How to Undermine Confidence in Teachers
If teachers are the most important in-school factor in learning, then the expected vote by New York State's Board of Regents to eliminate the Academic Literacy Skills Test for licensing is counterproductive ("Will New York open the door to teachers who can't read?" New York Post, Mar. 6).
When reformers point to Finland as a model for improving the quality of instruction, they often cite the high bar for entrance into the profession there. It's one important reason that students perform so well on tests of international competition. But when given an opportunity to emulate Finland, New York State is doing just the opposite.
The test in question measures basic competency in reading and writing. Why is that low bar being lowered even further? Apparently, it's an attempt to make it easier for minority teachers to pass. In 2013-14, just 48 percent of black and 56 percent of Hispanics passed the literacy test. That compared with 75 percent of whites.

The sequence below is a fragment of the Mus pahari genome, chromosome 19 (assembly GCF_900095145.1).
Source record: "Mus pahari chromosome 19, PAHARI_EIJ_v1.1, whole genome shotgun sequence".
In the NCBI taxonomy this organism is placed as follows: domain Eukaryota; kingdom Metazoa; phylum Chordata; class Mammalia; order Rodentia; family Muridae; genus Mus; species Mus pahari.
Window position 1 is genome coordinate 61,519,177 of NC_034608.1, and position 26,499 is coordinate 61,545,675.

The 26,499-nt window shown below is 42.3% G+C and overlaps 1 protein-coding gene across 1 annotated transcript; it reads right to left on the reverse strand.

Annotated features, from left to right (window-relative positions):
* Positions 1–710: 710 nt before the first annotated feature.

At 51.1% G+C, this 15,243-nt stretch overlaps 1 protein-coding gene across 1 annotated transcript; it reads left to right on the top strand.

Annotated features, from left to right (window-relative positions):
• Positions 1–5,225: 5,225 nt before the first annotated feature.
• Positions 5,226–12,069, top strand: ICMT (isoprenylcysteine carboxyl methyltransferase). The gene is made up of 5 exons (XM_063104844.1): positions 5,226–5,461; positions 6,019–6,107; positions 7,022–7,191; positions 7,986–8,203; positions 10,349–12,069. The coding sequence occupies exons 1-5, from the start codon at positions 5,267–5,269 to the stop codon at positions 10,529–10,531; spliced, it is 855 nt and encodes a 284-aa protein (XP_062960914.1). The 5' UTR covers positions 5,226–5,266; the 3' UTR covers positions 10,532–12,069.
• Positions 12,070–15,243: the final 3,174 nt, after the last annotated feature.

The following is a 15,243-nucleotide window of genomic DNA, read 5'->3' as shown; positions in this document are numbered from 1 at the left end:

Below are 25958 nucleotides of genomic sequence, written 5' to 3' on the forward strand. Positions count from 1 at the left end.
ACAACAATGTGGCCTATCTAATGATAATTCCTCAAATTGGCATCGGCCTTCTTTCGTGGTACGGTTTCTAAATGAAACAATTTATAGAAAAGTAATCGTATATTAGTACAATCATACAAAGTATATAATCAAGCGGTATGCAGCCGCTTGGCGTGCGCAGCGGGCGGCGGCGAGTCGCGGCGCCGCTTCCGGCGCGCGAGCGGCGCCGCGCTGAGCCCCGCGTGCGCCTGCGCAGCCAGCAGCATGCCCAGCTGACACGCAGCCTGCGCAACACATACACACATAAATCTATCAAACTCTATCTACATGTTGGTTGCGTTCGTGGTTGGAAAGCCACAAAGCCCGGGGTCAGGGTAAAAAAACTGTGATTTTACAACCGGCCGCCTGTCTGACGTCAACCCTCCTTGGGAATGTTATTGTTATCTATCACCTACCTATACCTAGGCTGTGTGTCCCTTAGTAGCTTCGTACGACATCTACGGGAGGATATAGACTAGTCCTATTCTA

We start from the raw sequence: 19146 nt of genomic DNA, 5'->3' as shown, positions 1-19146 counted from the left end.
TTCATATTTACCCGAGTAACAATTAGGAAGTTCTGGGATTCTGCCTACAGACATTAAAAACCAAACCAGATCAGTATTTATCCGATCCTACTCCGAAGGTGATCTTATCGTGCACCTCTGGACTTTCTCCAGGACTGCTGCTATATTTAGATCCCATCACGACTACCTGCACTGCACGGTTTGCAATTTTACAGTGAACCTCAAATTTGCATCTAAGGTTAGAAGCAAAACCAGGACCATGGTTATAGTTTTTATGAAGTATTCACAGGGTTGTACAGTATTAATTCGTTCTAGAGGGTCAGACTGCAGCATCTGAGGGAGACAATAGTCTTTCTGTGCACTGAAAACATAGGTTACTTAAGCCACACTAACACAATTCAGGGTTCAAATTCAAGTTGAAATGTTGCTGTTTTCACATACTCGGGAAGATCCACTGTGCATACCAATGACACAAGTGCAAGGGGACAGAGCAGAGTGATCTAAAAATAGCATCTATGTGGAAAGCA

This erosion of entry standards, however, is not limited to New York State. For example, certification in Texas can be obtained online by anyone with a bachelor's degree, a 2.5 GPA and a check for $4,500 to enroll in A+ Texas Teachers. That makes a mockery of licensing and undermines confidence in the state's teachers.
I support diversity in the teaching force, but not when it is achieved by shortcuts that shortchange the very students it is supposed to help. How well served are black and Hispanic students if their teachers - of any color - lack basic reading and writing skills, or have never set foot in a public school classroom?